To test hypotheses derived from computational modeling studies,18 we used a blocker of voltage-gated potassium ion channels [tetraethylammonium (TEA) chloride] and a blocker of voltage-gated sodium ion channels [tetrodotoxin (TTX)]. The formulation for TEA saline was 410 mM NaCl, 50 mM TEA, 10 mM KCl, 22 mM , 33 mM , 10 mM , 10 mM glucose, 10 mM HEPES, pH 7.6.19,20 Prior studies19,20 have shown that TEA blocks both voltage-dependent and -mediated potassium channels and disrupt potassium currents in Aplysia neurons. A solution of of TTX saline solution (TTX, Enzo Life Sciences Farmingdale, New York) was prepared by adding of 1 mM TTX normal Aplysia saline solution to make a final volume of 10 ml. The concentration of TTX in saline was chosen to be consistent with previously published experimental studies in Aplysia.21–23 In these studies,21–23 it has been observed that use of TTX blocks inward currents and decreases spiking activity in Aplysia pacemaking and buccal neurons. The effect of all ion channel blockers was reversible, which was confirmed by performing recordings after washing out the ion channel blocker solutions. The effect of TEA was reversed after 2 to 4 washouts over . The effect of TTX was reversed after 2 to 3 washouts over . The pH of all the saline solutions was adjusted to 7.6, which is the same as that of normal Aplysia saline. All solutions were brought to room temperature () prior to infusion into the chamber.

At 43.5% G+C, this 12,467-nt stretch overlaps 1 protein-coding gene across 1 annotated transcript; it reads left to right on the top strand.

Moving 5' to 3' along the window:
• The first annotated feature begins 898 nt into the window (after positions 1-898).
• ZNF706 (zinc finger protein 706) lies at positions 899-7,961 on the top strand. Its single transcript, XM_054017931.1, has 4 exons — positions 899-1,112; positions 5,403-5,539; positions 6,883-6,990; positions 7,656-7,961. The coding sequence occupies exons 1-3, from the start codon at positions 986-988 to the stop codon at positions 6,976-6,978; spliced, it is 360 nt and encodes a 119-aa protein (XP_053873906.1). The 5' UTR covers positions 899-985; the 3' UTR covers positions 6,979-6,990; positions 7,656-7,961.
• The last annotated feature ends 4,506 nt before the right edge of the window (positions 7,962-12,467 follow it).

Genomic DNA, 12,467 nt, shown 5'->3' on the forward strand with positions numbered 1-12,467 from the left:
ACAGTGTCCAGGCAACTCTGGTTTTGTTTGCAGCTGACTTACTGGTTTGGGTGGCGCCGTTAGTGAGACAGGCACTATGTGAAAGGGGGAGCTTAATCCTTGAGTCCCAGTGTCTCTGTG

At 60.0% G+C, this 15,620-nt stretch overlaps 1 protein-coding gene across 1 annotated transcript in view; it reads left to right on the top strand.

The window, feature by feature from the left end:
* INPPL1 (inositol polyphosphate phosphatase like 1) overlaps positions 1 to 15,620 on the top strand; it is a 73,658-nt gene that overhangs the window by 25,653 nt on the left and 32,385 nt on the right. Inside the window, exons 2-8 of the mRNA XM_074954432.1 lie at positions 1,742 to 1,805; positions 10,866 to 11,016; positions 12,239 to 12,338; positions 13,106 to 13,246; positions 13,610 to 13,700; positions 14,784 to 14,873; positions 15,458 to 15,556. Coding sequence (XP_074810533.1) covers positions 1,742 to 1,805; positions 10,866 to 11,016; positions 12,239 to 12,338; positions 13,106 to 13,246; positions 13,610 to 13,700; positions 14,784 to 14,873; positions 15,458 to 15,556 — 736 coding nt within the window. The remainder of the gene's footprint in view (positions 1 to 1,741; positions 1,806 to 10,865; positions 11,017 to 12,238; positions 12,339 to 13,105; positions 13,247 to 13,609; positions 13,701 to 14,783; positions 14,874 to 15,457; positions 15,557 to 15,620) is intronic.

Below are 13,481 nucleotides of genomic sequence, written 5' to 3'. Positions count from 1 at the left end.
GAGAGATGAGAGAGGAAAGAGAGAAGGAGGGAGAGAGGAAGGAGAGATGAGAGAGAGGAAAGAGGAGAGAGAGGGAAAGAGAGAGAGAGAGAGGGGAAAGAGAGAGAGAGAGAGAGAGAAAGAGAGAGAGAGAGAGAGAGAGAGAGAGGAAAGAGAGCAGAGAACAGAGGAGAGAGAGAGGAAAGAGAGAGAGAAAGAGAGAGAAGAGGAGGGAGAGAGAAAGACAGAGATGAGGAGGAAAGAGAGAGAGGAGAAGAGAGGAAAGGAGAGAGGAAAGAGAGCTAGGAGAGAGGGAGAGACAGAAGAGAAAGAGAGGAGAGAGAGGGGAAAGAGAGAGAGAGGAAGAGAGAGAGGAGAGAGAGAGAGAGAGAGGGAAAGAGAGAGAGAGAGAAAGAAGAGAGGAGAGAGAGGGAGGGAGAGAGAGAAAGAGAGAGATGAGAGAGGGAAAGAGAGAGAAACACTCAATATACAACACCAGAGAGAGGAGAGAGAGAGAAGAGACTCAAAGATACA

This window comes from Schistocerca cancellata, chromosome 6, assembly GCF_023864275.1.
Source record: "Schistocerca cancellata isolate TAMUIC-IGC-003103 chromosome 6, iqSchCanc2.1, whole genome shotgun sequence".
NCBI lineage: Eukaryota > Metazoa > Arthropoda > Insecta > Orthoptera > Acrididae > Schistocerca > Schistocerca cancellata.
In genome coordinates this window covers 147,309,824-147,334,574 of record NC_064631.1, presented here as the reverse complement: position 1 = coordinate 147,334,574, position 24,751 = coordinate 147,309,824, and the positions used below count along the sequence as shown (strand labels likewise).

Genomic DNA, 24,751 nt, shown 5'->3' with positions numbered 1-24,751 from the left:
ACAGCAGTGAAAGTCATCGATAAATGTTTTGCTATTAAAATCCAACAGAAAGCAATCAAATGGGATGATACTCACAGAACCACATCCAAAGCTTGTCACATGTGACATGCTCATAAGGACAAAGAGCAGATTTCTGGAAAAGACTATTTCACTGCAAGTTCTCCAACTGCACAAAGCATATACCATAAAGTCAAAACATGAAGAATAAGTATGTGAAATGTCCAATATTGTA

The nerve recording protocol consisted of multiple recordings of 20-s intervals. The nerve was electrically stimulated at a frequency of 1 Hz. Each recording consisted of three phases: (1) the time when the laser was off ( to 5 s), (2) the time when the laser was on ( to 15 s), and (3) the time when the laser was again off [ to 20 s; Fig. 2(a)]. Phase 3 of the recording allowed the nerve to recover from the thermal block induced by the IR laser irradiation during the second phase of the recording. In each study, the power of the laser was adjusted to obtain a complete block of the compound action potential (CAP) within the first 5 s after the laser turned on. Once the value of radiant exposure was determined, it was kept constant for the entire duration of a trial. Each trial consisted of three experimental conditions. The trials were conducted in a series of recordings in A-B-A-C-A format. Recording A refers to the observation of nerve activity in the control saline solution (with IR irradiation), before any ion channel blocker is introduced. Recording B refers to the observation of nerve activity in the presence of TEA (with IR irradiation), and recording C refers to the observation of nerve activity in the presence of TTX (with IR irradiation). Experiments were repeated in six different animals ().